The act will require online platforms to disclose up-front exactly what personal information will be collected and how they intend to use it.

Tennesseans will also be able to opt-out of the selling of their personal information to third parties without discrimination.

Additionally, the legislation includes protections for biometric data that measures physical characteristics like voice records, fingerprints, retinal scans or facial recognition. Companies that misuse a consumer’s information will also be held accountable.

The bill gives the state attorney general authority to impose civil penalties if big tech companies fail to safeguard private data or violate consumer protections. Genetic information and life insurance providers - The General Assembly approved legislation that prohibits life insurance providers from canceling coverage for an individual or a family member based solely on their genetic information.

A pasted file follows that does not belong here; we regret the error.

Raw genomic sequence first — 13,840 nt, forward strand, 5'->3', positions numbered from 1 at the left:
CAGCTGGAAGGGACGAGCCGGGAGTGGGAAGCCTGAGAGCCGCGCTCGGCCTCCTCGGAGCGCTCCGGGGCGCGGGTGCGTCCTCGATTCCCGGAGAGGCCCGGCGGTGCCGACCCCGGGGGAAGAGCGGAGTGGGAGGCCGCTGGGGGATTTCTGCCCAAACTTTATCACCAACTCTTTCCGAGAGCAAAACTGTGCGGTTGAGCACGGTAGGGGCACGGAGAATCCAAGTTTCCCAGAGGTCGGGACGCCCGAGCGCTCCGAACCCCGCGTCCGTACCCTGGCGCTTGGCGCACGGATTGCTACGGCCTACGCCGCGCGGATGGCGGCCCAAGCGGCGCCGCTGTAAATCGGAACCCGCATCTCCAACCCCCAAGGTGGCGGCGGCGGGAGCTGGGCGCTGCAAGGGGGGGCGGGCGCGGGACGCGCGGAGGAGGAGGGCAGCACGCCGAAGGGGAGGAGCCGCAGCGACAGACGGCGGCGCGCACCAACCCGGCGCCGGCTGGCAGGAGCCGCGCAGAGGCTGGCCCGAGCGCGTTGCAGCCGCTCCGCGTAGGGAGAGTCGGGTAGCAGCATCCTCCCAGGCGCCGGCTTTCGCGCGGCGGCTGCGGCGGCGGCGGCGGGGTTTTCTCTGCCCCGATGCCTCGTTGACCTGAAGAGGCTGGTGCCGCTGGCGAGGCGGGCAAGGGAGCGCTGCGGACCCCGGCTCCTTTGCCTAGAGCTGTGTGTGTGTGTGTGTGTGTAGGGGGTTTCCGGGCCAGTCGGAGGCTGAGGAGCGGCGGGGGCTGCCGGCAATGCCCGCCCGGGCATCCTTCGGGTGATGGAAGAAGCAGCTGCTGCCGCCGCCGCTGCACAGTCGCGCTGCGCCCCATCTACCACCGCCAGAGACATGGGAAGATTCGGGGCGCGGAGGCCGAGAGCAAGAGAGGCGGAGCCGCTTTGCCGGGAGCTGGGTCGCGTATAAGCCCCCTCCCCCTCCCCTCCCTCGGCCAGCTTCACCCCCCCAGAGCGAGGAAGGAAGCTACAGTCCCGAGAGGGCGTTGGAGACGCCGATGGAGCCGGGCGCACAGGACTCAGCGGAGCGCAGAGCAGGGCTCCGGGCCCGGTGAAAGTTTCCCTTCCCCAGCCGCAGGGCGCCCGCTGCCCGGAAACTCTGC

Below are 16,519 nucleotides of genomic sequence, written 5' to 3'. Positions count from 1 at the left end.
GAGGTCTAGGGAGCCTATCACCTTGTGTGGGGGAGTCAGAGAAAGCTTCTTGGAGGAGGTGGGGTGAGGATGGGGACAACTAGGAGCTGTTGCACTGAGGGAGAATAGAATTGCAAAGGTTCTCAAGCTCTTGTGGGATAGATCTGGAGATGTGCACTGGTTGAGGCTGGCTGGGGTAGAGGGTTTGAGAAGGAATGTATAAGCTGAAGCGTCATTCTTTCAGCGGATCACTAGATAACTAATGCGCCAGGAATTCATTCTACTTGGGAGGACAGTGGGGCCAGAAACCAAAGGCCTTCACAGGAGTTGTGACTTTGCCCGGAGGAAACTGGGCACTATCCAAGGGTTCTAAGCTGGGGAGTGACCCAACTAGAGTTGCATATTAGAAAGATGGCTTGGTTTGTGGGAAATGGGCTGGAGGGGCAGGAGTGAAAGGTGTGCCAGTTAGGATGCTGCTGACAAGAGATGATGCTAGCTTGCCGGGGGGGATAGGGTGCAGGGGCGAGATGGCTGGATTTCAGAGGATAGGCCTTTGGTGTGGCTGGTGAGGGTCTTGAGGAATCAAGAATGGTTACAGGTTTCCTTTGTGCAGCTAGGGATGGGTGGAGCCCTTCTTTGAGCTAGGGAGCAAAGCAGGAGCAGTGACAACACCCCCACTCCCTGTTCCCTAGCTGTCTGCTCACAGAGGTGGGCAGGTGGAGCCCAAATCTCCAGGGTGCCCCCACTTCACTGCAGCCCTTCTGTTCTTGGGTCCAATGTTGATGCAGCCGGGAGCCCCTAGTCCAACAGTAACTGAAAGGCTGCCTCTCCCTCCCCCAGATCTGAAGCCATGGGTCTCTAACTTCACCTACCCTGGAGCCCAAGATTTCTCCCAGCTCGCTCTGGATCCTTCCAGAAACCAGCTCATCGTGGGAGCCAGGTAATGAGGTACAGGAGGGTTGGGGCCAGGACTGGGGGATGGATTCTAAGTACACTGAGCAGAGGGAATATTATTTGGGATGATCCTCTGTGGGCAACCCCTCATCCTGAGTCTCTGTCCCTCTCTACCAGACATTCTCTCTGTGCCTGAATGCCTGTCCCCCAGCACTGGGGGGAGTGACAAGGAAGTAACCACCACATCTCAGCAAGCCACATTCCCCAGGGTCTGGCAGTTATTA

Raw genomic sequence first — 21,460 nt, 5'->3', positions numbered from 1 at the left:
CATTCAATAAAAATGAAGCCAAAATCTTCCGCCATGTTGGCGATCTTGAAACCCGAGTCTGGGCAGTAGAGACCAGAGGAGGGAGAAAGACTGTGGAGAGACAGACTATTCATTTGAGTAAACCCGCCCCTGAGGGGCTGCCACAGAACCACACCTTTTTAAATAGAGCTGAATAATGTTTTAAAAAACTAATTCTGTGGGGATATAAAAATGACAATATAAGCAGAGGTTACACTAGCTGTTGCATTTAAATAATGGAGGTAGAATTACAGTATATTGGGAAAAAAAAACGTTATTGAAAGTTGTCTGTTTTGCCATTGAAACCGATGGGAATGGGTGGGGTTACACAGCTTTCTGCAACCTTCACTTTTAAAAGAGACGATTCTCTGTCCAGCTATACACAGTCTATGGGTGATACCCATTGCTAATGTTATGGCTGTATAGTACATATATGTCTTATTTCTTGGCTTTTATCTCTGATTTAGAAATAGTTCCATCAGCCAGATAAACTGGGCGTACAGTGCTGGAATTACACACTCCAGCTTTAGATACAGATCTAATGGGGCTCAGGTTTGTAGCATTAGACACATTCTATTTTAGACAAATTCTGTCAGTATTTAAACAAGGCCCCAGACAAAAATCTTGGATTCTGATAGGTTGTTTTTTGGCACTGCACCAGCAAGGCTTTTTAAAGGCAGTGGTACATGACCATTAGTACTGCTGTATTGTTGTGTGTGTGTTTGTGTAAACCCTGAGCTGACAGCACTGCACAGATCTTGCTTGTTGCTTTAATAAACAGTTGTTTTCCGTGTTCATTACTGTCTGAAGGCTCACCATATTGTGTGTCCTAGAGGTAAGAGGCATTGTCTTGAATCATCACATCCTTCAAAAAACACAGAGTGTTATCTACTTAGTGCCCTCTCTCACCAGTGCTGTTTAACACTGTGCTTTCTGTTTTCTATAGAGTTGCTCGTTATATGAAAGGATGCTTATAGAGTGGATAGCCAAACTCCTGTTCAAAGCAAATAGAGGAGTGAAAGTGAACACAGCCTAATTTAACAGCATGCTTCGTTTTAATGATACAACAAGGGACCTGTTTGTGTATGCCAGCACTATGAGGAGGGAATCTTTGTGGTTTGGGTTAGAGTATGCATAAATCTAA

Providers would also be prohibited from requesting or requiring a genetic test or other specific DNA information as a precondition of insurability. Access to genetic data could only be provided with an individual’s signed, written consent. Protecting genetic information — To protect consumers’ genetic information, lawmakers approved legislation that prevents genetic testing companies from selling consumers’ genetic information without consent.

Companies are required to provide consumers information about the company’s data collection, use, access and security practices, among others.